Matthias Schorn / Nicholas Milton / Innviertler Symphony Orchestra

Mozart: Clarinet Concerto in A, K. 622; Bruckner: Symphony No. 8 in C minor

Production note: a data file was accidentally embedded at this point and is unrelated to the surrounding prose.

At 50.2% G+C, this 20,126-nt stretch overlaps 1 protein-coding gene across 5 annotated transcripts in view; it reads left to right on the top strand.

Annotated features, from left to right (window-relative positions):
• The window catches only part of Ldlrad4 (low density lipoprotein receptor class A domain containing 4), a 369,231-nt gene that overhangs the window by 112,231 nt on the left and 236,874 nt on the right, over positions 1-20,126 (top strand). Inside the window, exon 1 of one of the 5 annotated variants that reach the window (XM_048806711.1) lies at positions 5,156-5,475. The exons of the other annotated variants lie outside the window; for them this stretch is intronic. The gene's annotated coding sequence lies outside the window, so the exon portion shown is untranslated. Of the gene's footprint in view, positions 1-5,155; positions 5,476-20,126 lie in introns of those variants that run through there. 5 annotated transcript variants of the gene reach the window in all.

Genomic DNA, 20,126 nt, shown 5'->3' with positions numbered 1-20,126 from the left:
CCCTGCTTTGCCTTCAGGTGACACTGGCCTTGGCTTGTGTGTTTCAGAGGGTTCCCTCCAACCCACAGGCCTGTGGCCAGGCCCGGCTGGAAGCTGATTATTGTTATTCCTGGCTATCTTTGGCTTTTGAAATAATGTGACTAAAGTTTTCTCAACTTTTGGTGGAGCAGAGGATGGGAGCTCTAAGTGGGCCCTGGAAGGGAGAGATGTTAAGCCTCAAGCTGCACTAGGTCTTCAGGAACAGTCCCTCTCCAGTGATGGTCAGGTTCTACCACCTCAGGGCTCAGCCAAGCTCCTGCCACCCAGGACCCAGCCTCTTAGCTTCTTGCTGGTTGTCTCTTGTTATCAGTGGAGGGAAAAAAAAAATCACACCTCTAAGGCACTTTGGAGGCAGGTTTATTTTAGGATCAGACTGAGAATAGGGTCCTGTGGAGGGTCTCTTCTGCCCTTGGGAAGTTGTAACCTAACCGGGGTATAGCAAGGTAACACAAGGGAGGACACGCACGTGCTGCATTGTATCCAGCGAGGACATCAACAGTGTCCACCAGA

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Recorded in concert August 31 and September 1, 2012, these performances of the Clarinet Concerto in A major by Wolfgang Amadeus Mozart and the Symphony No. 8 in C minor by Anton Bruckner may seem like a mismatched pair for this twofer from ISO, but most listeners will probably hear the pieces over two sittings, so the program is not as daunting as it may at first appear. Certainly, the separation of the works on two CDs invites discretionary treatment, so there's no reason to criticize the program for its length or the stylistic imbalance of the pieces. Taken on its own, the Clarinet Concerto receives a warm and cheerful interpretation by clarinetist Matthias Schorn, who gives a rather free demonstration of his skills and playful personality. The performance is conventional and straightforward, with no effort made toward authentic historical practice, though it is quite likely that an audience waiting to hear Bruckner's Eighth isn't one that would necessarily demand a period performance of Mozart anyway. The weighty symphony receives a traditional interpretation, but because it is handled with extraordinary gravitas and expressive power, it is precisely what a Bruckner audience in Austria would expect to hear. Nicholas Milton and the Innviertler Symphony Orchestra are utterly immersed in this music, and the towering climaxes and brooding transitions come across as fully realized and inevitable. These may not be the finest recordings of either piece, because the sound is not as clear or spacious as it should be, but they are satisfying in their spontaneity and emotional depth, and discerning listeners will enjoy this album immensely.

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